Sister Faustina, when living in Vilnius, had vision of Jesus and described them in her diary. This diary is one of the most globally renown books describing mystical experience. In 2000, Pope John Paul II canonized sister Faustina and announced her the first saint of the millennium. The house of the Church of the Divine Mercy Sanctuary, where St Faustina lived in 1933-1936, is situated in Vilnius, at V. Grybo g. 29. It is one of most famous pilgrimage sites in Vilnius.

·         The stone of apparition of Virgin Mary

Šiluva, a small town in the western part of Lithuania, attracts not only Lithuanian Christians, but also Christians from other countries, because it is the site of one of the first apparitions of Virgin Mary in Europe. The altar of the apparition church is built on the stones, on which the Blessed Virgin Mary appeared in 1608. From ancient times, prayers asking for Virgin Mary’s mercy and protection, go around the altar and these stones on their knees.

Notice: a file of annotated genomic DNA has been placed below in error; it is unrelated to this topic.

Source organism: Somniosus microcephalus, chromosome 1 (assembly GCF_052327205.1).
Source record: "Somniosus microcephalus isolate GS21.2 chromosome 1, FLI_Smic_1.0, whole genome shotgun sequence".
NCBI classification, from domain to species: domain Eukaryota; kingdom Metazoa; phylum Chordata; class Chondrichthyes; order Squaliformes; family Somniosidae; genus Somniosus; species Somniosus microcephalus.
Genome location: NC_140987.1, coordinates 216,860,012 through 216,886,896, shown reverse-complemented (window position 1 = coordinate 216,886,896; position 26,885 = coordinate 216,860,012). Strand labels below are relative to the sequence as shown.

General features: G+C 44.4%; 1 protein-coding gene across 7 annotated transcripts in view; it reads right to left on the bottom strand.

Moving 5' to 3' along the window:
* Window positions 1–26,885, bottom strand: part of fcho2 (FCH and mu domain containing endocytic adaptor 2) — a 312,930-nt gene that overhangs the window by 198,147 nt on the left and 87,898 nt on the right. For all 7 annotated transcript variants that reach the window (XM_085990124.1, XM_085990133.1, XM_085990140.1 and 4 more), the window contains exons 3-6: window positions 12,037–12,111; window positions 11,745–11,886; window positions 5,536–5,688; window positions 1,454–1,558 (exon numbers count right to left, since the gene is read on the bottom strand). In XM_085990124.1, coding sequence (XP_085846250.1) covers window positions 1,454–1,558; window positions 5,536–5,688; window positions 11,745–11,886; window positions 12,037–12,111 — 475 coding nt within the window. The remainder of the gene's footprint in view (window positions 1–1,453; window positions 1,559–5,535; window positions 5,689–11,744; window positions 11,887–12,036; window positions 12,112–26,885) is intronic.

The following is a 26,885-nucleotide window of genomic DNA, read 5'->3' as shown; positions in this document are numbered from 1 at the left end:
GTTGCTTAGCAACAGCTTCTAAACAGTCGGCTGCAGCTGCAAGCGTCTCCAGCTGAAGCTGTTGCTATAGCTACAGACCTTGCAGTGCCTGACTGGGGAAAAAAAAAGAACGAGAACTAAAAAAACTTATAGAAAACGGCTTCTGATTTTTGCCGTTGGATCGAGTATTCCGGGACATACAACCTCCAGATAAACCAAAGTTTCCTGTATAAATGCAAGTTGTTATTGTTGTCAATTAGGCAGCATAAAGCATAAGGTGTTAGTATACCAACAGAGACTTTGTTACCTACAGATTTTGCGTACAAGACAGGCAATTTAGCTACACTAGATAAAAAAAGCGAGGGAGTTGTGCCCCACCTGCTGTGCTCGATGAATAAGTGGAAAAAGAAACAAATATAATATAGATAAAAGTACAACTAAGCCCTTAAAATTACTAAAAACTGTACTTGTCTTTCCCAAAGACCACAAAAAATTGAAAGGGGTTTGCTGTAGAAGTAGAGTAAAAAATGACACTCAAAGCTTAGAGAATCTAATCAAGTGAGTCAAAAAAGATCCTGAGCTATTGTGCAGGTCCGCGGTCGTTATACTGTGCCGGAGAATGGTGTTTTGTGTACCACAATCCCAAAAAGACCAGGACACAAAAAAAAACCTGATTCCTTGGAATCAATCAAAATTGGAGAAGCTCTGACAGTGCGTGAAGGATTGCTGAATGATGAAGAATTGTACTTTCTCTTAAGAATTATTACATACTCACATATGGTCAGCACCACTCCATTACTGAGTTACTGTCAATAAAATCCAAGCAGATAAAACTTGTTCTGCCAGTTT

It has been 500 years that Šiluva celebrates the Feast of the Nativity of the Blessed Virgin Mary. The celebrations take place in September every year and last for a week.

The Church of Šiluva and the Chapel were included into the itinerary of St John Paul II as one of the key Lithuanian sanctuaries. There is a square with a sculpture of St Paul John II situated between the Church of Šiluva and the Apparition Chapel.

·         The Way of Saint James in Lithuania

In 2016, Lithuania joined the network of the Way of Saint James. There are 32 places in the country marked with the shell – the symbol of Saint James: 11 churches of Saint James, the Hill of Crosses, the Gate of Dawn, and other sanctuaries.

Four paths twist across Lithuania from the Latvian to the Polish border, and one path from Latvia to the Region of Kaliningrad.

·         The Route of St John Paul II